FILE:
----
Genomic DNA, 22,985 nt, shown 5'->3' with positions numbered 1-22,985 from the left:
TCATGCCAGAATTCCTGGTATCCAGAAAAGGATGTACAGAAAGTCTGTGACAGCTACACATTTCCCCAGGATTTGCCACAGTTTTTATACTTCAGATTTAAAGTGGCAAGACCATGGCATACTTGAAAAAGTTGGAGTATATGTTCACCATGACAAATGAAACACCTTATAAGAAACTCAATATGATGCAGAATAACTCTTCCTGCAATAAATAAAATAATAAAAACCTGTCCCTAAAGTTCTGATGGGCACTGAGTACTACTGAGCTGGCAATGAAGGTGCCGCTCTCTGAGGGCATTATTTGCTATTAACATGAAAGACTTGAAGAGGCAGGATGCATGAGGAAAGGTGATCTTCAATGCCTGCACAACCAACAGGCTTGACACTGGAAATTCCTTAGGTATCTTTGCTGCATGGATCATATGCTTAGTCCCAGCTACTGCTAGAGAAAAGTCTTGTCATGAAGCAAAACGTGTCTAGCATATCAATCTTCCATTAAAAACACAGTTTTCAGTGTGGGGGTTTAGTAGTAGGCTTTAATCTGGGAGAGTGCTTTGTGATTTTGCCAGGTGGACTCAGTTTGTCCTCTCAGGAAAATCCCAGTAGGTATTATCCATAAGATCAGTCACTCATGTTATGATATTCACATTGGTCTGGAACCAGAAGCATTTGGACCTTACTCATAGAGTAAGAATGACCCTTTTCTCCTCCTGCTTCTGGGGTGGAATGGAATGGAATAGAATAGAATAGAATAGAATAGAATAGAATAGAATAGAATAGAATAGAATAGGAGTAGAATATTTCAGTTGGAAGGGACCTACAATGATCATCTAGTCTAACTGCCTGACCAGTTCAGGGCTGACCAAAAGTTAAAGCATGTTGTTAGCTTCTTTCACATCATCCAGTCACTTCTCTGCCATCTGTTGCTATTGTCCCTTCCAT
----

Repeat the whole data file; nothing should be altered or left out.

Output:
Genomic DNA, 22,985 nt, shown 5'->3' with positions numbered 1-22,985 from the left:
TCATGCCAGAATTCCTGGTATCCAGAAAAGGATGTACAGAAAGTCTGTGACAGCTACACATTTCCCCAGGATTTGCCACAGTTTTTATACTTCAGATTTAAAGTGGCAAGACCATGGCATACTTGAAAAAGTTGGAGTATATGTTCACCATGACAAATGAAACACCTTATAAGAAACTCAATATGATGCAGAATAACTCTTCCTGCAATAAATAAAATAATAAAAACCTGTCCCTAAAGTTCTGATGGGCACTGAGTACTACTGAGCTGGCAATGAAGGTGCCGCTCTCTGAGGGCATTATTTGCTATTAACATGAAAGACTTGAAGAGGCAGGATGCATGAGGAAAGGTGATCTTCAATGCCTGCACAACCAACAGGCTTGACACTGGAAATTCCTTAGGTATCTTTGCTGCATGGATCATATGCTTAGTCCCAGCTACTGCTAGAGAAAAGTCTTGTCATGAAGCAAAACGTGTCTAGCATATCAATCTTCCATTAAAAACACAGTTTTCAGTGTGGGGGTTTAGTAGTAGGCTTTAATCTGGGAGAGTGCTTTGTGATTTTGCCAGGTGGACTCAGTTTGTCCTCTCAGGAAAATCCCAGTAGGTATTATCCATAAGATCAGTCACTCATGTTATGATATTCACATTGGTCTGGAACCAGAAGCATTTGGACCTTACTCATAGAGTAAGAATGACCCTTTTCTCCTCCTGCTTCTGGGGTGGAATGGAATGGAATAGAATAGAATAGAATAGAATAGAATAGAATAGAATAGAATAGAATAGAATAGGAGTAGAATATTTCAGTTGGAAGGGACCTACAATGATCATCTAGTCTAACTGCCTGACCAGTTCAGGGCTGACCAAAAGTTAAAGCATGTTGTTAGCTTCTTTCACATCATCCAGTCACTTCTCTGCCATCTGTTGCTATTGTCCCTTCCAT